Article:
* Statement from finance ministers re-examines June deal
* Three countries want to separate “legacy” bank problems
* Position will pose problems to Spain and Ireland
By Luke Baker
BRUSSELS, Sept 25 (Reuters) – Germany, the Netherlands and
Finland issued a joint declaration on Tuesday that appeared to
unravel much of what was agreed at the last European summit in
June, when EU leaders paved the way for the direct
recapitalisation of problem banks.
In a statement issued after a meeting of their finance
ministers in Helsinki, the three AAA-rated countries set out the
terms under which they would be willing to allow the euro zone’s
permanent rescue fund, the ESM, to recapitalise at-risk banks.
But the statement made a sharp distinction between future
banking problems and “legacy” difficulties – essentially saying
that highly indebted banks in Spain, Ireland and Greece will
remain the responsibility of those countries’ governments.
That is likely to frustrate Spain and Ireland in particular,
as both had interpreted the June summit as implying that a way
would be found to break the debilitating link between their
indebted banks and the debts of the government.
“The ESM can take direct responsibility of problems that
occur under the new supervision, but legacy assets should be
under the responsibility of national authorities,” read the
statement by the Dutch, Finns and Germans, the three countries
that have taken the hardest line during the debt crisis.
Asked for clarification, representatives of the three
governments were not prepared to elaborate on the record.
But one senior euro zone official familiar with the
discussions that took part in Helsinki said: “All I can say is
that the statement means that ESM direct recapitalisation should
not be used to take care of old problems.”
If it stands – and that depends on discussions that will
take place between heads of state in the coming days and weeks –
the position adopted by the Dutch, Finns and Germans is likely
to cause deep consternation in financial markets.
In Spain, the latest epicentre of the euro zone debt crisis,
this would put immediate pressure on the state’s finances as the
100-billion-euro European credit line for Spanish lenders would
count as public debt, something Madrid had hoped to avoid.
The country is expected to tap between 40 billion euros and
60 billion euros of this money, equivalent to around 4-6 percent
of Gross Domestic Product.
“For Spain, direct bank recapitalisation is not a priority.
If the debt was to go up by 4 percent, that would be perfectly
manageable as it would remain below European Union average,”
said a spokesman for the Economy Ministry.
For Ireland, the situation is also unclear.
“Depending on how it is interpreted, it may or may not allow
the Irish government to sell its interests in the surviving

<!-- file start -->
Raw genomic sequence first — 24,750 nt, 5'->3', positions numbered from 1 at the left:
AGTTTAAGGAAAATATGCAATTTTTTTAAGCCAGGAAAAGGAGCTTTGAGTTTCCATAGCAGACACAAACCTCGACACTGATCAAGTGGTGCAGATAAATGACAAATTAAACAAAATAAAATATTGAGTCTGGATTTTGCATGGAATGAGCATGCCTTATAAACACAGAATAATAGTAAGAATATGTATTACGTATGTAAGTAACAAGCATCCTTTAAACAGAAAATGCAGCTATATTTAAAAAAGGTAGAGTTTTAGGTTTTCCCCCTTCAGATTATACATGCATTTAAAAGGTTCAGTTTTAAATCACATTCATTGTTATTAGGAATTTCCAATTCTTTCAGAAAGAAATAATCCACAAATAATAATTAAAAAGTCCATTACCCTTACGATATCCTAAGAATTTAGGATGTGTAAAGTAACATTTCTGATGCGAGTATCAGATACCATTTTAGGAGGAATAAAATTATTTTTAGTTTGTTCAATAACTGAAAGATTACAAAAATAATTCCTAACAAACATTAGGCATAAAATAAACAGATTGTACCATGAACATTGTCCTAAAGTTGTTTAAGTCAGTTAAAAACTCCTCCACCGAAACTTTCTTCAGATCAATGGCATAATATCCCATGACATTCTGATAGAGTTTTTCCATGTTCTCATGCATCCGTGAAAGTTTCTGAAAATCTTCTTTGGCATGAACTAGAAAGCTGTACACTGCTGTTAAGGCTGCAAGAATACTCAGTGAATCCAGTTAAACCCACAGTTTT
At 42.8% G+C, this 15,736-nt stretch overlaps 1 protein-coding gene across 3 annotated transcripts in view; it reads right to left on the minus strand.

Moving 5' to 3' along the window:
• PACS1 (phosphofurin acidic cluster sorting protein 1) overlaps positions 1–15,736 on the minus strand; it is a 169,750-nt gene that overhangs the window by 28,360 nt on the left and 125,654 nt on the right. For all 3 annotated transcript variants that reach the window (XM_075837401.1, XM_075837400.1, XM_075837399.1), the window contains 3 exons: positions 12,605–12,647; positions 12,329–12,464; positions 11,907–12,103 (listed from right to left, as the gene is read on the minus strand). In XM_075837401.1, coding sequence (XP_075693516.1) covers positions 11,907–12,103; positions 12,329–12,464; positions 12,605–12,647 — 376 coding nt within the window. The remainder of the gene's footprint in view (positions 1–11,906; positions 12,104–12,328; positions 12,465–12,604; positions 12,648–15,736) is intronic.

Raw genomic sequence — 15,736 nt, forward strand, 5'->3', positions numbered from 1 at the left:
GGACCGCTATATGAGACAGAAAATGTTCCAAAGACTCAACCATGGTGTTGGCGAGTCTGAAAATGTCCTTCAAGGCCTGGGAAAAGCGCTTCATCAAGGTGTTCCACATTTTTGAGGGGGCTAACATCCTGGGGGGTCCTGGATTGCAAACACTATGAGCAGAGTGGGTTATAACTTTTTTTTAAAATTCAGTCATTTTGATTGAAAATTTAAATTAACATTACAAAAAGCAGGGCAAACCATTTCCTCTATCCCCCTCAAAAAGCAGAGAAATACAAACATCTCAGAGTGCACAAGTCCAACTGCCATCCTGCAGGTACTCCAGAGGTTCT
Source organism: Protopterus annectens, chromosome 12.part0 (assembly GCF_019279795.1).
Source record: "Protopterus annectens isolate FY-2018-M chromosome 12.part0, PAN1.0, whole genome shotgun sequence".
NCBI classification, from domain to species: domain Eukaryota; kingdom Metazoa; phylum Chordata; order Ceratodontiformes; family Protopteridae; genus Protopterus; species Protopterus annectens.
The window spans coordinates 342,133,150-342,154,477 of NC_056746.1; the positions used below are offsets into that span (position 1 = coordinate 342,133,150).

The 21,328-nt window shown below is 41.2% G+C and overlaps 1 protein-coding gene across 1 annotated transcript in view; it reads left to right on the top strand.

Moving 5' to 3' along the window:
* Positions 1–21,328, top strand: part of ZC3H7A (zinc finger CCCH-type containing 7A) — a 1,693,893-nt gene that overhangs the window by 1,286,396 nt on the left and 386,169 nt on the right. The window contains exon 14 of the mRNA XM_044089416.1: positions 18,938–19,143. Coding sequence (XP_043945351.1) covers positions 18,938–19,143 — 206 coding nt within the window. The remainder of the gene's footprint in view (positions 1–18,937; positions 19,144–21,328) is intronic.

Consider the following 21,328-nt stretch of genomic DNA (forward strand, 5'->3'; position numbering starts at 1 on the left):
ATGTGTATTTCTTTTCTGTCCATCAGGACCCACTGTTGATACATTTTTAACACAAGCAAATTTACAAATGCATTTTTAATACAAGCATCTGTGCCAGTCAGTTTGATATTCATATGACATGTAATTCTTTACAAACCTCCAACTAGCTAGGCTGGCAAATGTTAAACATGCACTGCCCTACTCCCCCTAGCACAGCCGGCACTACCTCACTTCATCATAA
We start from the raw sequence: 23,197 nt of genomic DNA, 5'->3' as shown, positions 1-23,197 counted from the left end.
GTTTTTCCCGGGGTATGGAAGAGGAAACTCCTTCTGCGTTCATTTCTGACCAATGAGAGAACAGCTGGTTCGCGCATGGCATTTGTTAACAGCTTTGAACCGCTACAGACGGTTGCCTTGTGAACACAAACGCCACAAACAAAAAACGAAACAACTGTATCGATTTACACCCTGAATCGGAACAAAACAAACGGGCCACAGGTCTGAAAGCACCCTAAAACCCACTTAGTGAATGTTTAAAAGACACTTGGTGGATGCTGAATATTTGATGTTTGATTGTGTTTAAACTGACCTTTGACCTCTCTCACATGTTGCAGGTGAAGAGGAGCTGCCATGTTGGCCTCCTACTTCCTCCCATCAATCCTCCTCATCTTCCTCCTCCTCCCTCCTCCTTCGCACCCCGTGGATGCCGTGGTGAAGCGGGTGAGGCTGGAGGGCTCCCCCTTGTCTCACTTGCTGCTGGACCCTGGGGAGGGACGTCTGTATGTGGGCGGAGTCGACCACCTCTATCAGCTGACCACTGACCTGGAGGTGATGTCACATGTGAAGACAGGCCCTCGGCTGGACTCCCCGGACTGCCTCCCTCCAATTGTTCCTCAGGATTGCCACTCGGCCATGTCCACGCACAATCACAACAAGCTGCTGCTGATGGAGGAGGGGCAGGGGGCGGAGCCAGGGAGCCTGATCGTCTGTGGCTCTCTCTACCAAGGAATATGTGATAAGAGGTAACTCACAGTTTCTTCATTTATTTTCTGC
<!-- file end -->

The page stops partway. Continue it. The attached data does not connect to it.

Irish banks to the ESM,” said John Fitzgerald of the Economic
and Social Research Institute, a Dublin-based think tank.
A spokesman for Ireland’s Department of Finance said: “We
welcome their ideas on how to give effect to the decision of
Eurozone leaders that the ESM should have the capacity to
recapitalise banks directly.”
“In respect of Ireland, technical discussions remain
on-going on how we can improve the sustainability of Irish
financial system, in line with the June Summit mandate.”
The June summit agreement created the impression in markets
that the ESM, which should come into force on Oct. 8, would be
able to take direct stakes in Ireland’s and Spain’s troubled
banks in the coming months, taking the burden off the state.
Instead it now appears likely that Spain and Ireland could
remain saddled with vast amounts of bank debt that will make it
all the harder for their governments to resolve these banking
problems and get their own finances on track at the same time.
Spanish officials were not immediately reachable for
comment. But an official in Brussels interpreted the statement
as rowing back almost completely on the June deal, a move that
will undermine efforts to resolve a debt crisis that has rumbled
on for 2-1/2 and destablised global markets.
“There are a couple of countries that are trying to
backtrack but I don’t think they will be able to muster the
force to succeed,” the official said, referring to Finland and
“‘Legacy’ problems is a newcomer to the debate. It is one
more case of this habit of walking away from decisions taken.”
A representative from one of the three finance ministries
that issued the statement sought to play down its importance,
saying it merely clarified what was agreed in June.
The official said that once the ESM is able to directly
recapitalise banks – which will only happen once a new
supervisory authority under the ECB is established next year –
the aim was to establish which banks in the euro zone were
“viable” and which were “unviable”.
Only the viable banks would then qualify for
recapitalisation from the ESM. The rest would either have to
find a way to be recapitalised via the private sector or be
wound up by the national government.
The official said the issue was now “up for discussion”,
indicating that the statement was designed to reopen the debate,
an invitation Ireland and Spain will no doubt take up quickly.